The front page of the Winnipeg Free Press recently illustrated the profound lack of understanding main stream media has regarding deadly force encounters with Law Enforcement.
On Tuesday, July 19, 2016, the Winnipeg Police Service received a number of 911 calls reporting a female in traffic, wearing a mask and pointing a gun to her head, near the intersection of Portage Ave and Main Street.
(For those not familiar with the City of Winnipeg, Portage & Main is an iconic, exceedingly busy intersection.)
A total of nine (9) police units were dispatched including two from the Tactical Support Team. (SWAT)
Upon arrival, the woman removed her mask, put the gun to her head and dropped to the ground.
As officers approached, the woman stood up and began walking away while still holding the gun in her hand. One officer charged the woman and tackled her without further incident. There were no injuries reported.
The firearm was examined and proved to be a replica handgun.
A seventeen (17) year old female was arrested and charged with and number criminal offences including:
- Possession of a Weapon for a Dangerous Purpose
- Causing a Disturbance
- Public Mischief
She was detained in custody.
Deputy Chief Gord Perrier indicated it was a member of the Tactical Support Team that tackled the girl;
“They train for these types of events and they train extensively, and I think that was very lucky indeed for everyone involved.”
The officer was praised for his bravery and decisive action.
“That event could have ended very differently,” Perrier told members of the press.
He’s right, it could have.
Enter the Winnipeg Free Press.
The Free Press front page featured a picture of the girl holding the replica firearm to her head with the headline, “Guns drawn, BUT NOT FIRED.”
The headline was accentuated with a bold large cap header, in crimson red ink no less, stating;
“SHARP CONTRAST TO THE BLOODY AND VIOLENT IMAGES COMING OUT OF THE U.S.”
Notwithstanding the dramatic photograph and eye-catching font selection and colour, I ask you, is the comparison fair?
Does the showdown at Portage & Main have any correlation, directly or indirectly, to any fatal police involved shooting (s) in the United States?
Does it have any correlation to the deadly police involved shooting of Michael Brown or the recent fatal shootings of Alton Sterling or Philando Castile?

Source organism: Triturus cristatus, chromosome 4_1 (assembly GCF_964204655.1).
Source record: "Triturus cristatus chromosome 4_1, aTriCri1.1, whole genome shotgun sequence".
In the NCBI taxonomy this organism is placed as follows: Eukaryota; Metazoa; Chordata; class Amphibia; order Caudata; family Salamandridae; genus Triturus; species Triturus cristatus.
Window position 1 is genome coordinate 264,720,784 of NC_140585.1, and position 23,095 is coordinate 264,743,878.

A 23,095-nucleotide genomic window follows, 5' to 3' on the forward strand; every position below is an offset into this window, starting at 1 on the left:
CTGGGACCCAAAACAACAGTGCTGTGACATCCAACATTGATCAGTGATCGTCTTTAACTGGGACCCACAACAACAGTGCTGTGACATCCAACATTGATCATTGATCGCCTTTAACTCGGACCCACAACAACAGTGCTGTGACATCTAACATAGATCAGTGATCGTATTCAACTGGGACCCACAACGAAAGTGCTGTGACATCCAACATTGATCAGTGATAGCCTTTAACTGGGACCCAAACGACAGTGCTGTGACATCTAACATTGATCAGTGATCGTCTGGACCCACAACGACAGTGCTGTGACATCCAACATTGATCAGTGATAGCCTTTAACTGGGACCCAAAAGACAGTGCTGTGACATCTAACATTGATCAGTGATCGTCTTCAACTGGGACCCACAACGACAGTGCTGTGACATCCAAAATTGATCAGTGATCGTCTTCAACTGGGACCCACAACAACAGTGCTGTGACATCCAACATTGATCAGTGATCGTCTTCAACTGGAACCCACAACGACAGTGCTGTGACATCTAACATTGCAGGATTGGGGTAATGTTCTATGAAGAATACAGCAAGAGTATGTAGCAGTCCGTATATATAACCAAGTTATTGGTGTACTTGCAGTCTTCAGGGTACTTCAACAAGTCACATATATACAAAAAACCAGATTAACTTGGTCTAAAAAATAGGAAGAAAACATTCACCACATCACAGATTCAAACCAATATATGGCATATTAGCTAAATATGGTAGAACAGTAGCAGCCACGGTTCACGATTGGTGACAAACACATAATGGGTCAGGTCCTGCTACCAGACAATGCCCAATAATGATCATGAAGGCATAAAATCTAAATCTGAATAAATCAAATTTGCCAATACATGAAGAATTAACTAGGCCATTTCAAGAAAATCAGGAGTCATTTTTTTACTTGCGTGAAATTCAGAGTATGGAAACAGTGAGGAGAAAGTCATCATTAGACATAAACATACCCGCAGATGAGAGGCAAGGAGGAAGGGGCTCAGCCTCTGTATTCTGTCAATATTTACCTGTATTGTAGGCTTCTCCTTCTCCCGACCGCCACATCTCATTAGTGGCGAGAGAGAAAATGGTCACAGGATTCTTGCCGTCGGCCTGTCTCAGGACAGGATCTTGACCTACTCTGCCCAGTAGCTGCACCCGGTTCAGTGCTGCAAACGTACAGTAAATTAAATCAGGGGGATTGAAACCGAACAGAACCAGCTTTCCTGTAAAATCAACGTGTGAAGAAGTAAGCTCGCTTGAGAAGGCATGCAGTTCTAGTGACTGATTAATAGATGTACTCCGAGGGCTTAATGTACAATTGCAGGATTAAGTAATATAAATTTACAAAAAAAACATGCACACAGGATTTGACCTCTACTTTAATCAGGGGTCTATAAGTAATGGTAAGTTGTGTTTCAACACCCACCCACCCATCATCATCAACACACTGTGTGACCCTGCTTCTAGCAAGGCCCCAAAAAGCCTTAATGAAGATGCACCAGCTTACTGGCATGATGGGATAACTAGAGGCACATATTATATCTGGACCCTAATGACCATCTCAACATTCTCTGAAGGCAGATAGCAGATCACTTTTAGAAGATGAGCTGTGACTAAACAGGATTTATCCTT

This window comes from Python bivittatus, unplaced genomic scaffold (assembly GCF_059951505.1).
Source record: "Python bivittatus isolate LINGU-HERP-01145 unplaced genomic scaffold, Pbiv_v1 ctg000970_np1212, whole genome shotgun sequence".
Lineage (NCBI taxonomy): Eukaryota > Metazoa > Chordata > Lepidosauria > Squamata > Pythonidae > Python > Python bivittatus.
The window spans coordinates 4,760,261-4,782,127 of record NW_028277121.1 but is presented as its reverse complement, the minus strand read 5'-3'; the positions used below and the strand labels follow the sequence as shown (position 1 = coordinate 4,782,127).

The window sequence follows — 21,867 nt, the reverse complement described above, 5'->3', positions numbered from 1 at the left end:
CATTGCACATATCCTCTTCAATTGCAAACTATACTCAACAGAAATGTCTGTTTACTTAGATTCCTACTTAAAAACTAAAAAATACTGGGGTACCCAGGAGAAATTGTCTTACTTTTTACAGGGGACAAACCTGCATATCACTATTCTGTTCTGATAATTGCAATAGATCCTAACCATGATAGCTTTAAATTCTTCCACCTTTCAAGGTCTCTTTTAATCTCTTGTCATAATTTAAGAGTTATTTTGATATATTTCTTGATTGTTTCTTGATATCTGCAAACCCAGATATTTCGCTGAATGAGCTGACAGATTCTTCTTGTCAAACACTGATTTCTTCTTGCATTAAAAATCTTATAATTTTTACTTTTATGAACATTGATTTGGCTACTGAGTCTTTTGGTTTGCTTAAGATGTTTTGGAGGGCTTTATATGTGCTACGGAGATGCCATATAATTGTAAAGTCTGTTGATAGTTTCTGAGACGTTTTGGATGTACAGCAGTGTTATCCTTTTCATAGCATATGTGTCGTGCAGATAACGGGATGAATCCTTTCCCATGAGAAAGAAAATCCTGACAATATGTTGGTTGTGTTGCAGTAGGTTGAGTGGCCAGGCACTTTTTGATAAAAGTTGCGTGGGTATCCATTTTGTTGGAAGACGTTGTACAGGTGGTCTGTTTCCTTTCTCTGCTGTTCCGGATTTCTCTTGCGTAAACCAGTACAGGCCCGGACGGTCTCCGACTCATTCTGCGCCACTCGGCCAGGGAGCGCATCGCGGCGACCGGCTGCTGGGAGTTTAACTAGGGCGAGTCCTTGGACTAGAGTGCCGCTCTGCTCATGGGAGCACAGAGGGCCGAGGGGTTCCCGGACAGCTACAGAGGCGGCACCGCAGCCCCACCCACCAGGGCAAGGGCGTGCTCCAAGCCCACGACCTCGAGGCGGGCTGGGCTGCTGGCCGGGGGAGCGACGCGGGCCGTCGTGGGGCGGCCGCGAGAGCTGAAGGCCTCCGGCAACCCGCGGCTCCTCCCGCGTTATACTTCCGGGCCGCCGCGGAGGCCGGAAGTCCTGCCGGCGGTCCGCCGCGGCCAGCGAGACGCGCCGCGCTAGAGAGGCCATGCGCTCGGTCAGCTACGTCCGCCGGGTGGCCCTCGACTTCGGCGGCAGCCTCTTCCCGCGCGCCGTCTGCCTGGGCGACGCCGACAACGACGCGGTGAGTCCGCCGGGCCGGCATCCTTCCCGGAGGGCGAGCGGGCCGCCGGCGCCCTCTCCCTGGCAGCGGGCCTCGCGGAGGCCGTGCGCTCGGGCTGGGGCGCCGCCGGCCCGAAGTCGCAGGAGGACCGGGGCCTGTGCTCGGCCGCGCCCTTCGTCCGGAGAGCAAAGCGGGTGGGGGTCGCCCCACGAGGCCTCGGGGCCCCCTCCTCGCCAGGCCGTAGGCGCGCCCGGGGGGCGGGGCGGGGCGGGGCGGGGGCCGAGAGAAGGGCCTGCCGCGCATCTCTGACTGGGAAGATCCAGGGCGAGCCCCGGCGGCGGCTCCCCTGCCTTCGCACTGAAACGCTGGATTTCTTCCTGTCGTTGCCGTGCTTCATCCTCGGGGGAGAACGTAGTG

I think not.
Informed people know that every lethal force encounter must be analyzed based on its own set of unique facts or circumstances and much like fingerprints, no two police involved shootings are the same.
The headlines in the WFP demonstrate more of the same uninformed, judgemental, sensationalistic reporting police officers have experienced since the anti-police media blitz started in Ferguson, Missouri on August 9, 2014.
The recent killings of Law Enforcement Officers in Dallas, Texas and Baton Rouge, Louisiana were the fruit born from the seeds sown during the relentless, irresponsible reporting of the Michael Brown shooting.
“Hands up, don’t shoot.”
It was a false narrative few in the media bothered to correct.
In fact, members of once thought credible news agencies found themselves caught up in the vitriol and showed the world what it looks like when journalists completely lose their objectivity.
Politicians, professional athletes, musicians, artists and vast segments of society all drank the kool-aid.
US Attorney General Eric Holder eventually had to acknowledge the “Hands up, don’t shoot” narrative was false.
The origins of the false narrative were traced to three distinct types of witnesses identified in the Michael Brown investigation:
- witnesses who were materially inconsistent with their prior statements
- witnesses who recanted their original accounts
- witnesses who admitted they did not witness the shooting at all, despite the fact they presented themselves as eye-witnesses to the police and media.
I often wonder how many people involved in the anti-police protests ever bothered to read the investigative findings.
The report found the shooting was entirely justified.
The findings were irrefutably supported by credible eye-witness accounts and compelling forensic evidence.
(As an aside, many of the credible witnesses were either bi-racial or African-American.)
That’s correct, the genesis of the entire BLM movement was built on a lie.
Unfortunately, the lessons learned from Ferguson are quickly forgotten with every iPhone capture of a police involved deadly force encounter.
Minnesota Governor Mark Dayton instantly blamed the death of Philando Castile on racial bias and suggested the officer involved used a level of force “way in excess” of what was necessary.